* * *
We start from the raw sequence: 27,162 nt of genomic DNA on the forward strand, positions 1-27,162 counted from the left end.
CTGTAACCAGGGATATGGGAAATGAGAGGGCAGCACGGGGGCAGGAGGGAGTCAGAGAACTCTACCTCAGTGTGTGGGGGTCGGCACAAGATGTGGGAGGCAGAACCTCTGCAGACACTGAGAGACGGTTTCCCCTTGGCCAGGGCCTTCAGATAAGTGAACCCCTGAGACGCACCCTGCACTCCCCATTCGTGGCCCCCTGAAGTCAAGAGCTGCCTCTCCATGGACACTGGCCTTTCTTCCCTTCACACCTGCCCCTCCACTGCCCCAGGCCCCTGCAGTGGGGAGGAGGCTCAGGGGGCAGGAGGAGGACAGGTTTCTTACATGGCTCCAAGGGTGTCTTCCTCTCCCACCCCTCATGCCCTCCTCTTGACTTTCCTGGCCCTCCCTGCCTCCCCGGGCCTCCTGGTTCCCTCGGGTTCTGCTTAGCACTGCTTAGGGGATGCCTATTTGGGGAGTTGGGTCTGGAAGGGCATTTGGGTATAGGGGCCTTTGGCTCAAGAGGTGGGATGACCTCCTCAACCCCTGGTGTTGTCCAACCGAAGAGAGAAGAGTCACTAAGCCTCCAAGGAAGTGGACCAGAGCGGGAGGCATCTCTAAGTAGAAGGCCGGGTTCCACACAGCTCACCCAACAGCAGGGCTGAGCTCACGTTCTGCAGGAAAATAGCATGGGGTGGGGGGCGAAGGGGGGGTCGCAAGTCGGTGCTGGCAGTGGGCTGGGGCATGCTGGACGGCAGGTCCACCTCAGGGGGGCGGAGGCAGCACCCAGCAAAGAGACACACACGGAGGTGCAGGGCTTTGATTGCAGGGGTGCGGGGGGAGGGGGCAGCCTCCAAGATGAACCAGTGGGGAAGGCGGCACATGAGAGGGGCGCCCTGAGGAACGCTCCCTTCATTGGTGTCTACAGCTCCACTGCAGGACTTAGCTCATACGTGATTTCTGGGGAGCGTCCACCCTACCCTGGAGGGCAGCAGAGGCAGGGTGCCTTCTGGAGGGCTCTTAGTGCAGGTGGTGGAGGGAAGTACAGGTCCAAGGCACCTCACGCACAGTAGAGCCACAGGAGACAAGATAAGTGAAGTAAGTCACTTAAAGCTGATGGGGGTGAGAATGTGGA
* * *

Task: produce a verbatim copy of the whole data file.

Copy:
We start from the raw sequence: 27,162 nt of genomic DNA on the forward strand, positions 1-27,162 counted from the left end.
CTGTAACCAGGGATATGGGAAATGAGAGGGCAGCACGGGGGCAGGAGGGAGTCAGAGAACTCTACCTCAGTGTGTGGGGGTCGGCACAAGATGTGGGAGGCAGAACCTCTGCAGACACTGAGAGACGGTTTCCCCTTGGCCAGGGCCTTCAGATAAGTGAACCCCTGAGACGCACCCTGCACTCCCCATTCGTGGCCCCCTGAAGTCAAGAGCTGCCTCTCCATGGACACTGGCCTTTCTTCCCTTCACACCTGCCCCTCCACTGCCCCAGGCCCCTGCAGTGGGGAGGAGGCTCAGGGGGCAGGAGGAGGACAGGTTTCTTACATGGCTCCAAGGGTGTCTTCCTCTCCCACCCCTCATGCCCTCCTCTTGACTTTCCTGGCCCTCCCTGCCTCCCCGGGCCTCCTGGTTCCCTCGGGTTCTGCTTAGCACTGCTTAGGGGATGCCTATTTGGGGAGTTGGGTCTGGAAGGGCATTTGGGTATAGGGGCCTTTGGCTCAAGAGGTGGGATGACCTCCTCAACCCCTGGTGTTGTCCAACCGAAGAGAGAAGAGTCACTAAGCCTCCAAGGAAGTGGACCAGAGCGGGAGGCATCTCTAAGTAGAAGGCCGGGTTCCACACAGCTCACCCAACAGCAGGGCTGAGCTCACGTTCTGCAGGAAAATAGCATGGGGTGGGGGGCGAAGGGGGGGTCGCAAGTCGGTGCTGGCAGTGGGCTGGGGCATGCTGGACGGCAGGTCCACCTCAGGGGGGCGGAGGCAGCACCCAGCAAAGAGACACACACGGAGGTGCAGGGCTTTGATTGCAGGGGTGCGGGGGGAGGGGGCAGCCTCCAAGATGAACCAGTGGGGAAGGCGGCACATGAGAGGGGCGCCCTGAGGAACGCTCCCTTCATTGGTGTCTACAGCTCCACTGCAGGACTTAGCTCATACGTGATTTCTGGGGAGCGTCCACCCTACCCTGGAGGGCAGCAGAGGCAGGGTGCCTTCTGGAGGGCTCTTAGTGCAGGTGGTGGAGGGAAGTACAGGTCCAAGGCACCTCACGCACAGTAGAGCCACAGGAGACAAGATAAGTGAAGTAAGTCACTTAAAGCTGATGGGGGTGAGAATGTGGA